Despite the protests, and with government’s strong determination of uniting the country, the vision statement was later unanimously accepted by the Nigerian undergraduates and their parents alike.
Since then, the National Youth Service Corps has continued to live up to its expectations and has become the longest standing government organization in the country. The Scheme in the last 50 years of its existence has recorded tremendous achievements through the selfless efforts of successive batches of Corps Members, whose intervention in the health sector through the provision of free medicare during the NYSC Health Initiative For Rural Dwellers (HIRD) programme, participation in national assignments like the general elections, public sensitization on national programmes, Community Development Service delivery through the provision of different projects like schools, borehole water, road construction, bridges, among others in various communities across the country, improvement in the education sector among other contributions to national development cannot be underestimated.
The NYSC Scheme in its proactive bid to ensure the equitable distribution of members of the Service Corps to all the sectors of the economy with the effective utilization of their skills in areas of national need devised the means of posting Corps Members to the four critical areas of the economy namely; rural infrastructure, agriculture, health and education. Their performances over the years have earned the Scheme accolades within and outside the country and an attestation to this is the annual President’s NYSC Honours Award Ceremony, being held at the Presidential Villa, Abuja, where the President and Commander-in-Chief of the Armed Forces of the Federal Republic of Nigeria rewards outstanding performances of some Corps Members with automatic employment into the Federal Civil Service, cash prize and scholarship up to doctorate degree level in any university of their choice within the country.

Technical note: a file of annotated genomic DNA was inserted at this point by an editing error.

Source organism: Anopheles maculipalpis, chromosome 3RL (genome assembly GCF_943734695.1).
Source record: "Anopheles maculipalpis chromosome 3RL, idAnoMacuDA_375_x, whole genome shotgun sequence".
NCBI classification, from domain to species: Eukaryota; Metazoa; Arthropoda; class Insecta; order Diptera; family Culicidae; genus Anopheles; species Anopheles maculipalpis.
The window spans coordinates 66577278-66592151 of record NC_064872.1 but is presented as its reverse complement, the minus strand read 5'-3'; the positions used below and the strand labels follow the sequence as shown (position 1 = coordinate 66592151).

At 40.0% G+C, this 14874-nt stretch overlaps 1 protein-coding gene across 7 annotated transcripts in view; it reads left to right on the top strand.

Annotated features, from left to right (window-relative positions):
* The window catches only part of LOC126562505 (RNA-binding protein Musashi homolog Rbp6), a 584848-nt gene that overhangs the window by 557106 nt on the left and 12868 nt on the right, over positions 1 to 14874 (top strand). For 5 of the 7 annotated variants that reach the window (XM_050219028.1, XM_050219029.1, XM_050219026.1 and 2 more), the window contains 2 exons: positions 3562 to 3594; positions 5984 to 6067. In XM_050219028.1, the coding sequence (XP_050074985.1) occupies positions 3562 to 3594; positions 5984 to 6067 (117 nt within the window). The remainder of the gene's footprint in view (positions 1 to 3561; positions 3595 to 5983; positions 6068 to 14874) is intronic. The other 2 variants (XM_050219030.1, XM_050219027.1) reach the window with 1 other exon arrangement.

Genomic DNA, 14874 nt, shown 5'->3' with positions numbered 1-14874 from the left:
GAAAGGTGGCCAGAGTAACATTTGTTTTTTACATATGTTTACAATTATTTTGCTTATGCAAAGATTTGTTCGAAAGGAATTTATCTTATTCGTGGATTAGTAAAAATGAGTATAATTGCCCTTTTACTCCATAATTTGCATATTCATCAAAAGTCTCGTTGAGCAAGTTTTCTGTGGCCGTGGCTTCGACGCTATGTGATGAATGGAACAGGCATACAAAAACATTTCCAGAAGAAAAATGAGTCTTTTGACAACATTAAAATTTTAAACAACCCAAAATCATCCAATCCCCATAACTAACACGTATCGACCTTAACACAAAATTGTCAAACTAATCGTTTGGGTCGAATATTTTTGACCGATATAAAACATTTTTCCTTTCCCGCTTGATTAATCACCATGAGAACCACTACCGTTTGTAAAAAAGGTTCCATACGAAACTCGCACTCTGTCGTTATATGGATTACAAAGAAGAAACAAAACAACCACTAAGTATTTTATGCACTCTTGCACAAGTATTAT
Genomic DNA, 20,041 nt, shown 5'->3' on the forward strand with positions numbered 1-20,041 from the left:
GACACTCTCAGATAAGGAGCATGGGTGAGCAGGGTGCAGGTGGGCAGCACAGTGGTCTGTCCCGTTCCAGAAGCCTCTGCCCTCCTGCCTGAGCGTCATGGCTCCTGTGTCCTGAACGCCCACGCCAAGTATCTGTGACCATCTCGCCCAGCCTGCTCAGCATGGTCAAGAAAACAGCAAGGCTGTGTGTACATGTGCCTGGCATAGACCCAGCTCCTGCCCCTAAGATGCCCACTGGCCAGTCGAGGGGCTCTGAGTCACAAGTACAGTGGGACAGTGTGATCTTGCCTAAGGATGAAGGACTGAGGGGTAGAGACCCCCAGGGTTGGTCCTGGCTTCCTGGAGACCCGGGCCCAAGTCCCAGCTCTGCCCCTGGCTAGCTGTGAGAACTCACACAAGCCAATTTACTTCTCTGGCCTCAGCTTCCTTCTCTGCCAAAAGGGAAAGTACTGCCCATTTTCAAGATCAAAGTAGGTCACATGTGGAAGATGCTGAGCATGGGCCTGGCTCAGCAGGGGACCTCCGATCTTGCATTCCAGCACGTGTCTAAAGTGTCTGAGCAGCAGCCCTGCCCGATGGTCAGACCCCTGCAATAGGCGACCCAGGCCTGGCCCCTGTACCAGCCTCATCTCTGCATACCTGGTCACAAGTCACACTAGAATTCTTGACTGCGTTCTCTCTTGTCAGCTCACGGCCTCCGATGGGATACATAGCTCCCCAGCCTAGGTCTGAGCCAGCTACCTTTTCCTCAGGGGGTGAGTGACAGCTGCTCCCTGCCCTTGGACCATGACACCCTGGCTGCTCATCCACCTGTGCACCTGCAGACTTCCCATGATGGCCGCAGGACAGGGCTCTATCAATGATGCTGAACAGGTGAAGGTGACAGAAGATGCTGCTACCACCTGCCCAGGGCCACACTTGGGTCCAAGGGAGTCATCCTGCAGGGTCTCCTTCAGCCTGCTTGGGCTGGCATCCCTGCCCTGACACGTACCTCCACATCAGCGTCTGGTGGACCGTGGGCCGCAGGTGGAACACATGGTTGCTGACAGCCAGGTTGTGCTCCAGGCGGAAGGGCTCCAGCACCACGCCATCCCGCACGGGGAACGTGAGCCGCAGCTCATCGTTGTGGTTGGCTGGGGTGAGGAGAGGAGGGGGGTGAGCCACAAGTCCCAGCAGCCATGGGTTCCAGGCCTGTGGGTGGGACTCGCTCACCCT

Similarly, it is no gainsaying that in Nigeria’s electoral process today, the NYSC remains a great contributing factor in the conduct of free, fair and credible elections through the active involvement of Corps Members who serves as unbiased adhoc staff of INEC, the electoral body.
Corps Members have been able to fill the inadequate number of teachers especially in schools in the rural areas across the country, and this has enhanced students’ greater performance in their Senior School Certificate Examinations.
Also, the Health initiative for rural dwellers (HIRD) was launched by the NYSC IN 2014 to contribute to the medical needs of the indigents at the grassroot as a way of complementing government’s effort on health care and improving quality of lives at the rural areas always involve Corps doctors, pharmacists, nurses and other health professionals who help to carry out free medical checkups for ailments. During the medical outreaches, basic tests like malaria test, HIV/AIDS test, dental and eye check-ups are offered freely to the people who would not be able to quickly assess basic medical care. Different items such as mosquito nets, toothpastes and tooth brushes including free eye glasses are being distributed to people during the outreaches by the Corps Medical Personnel.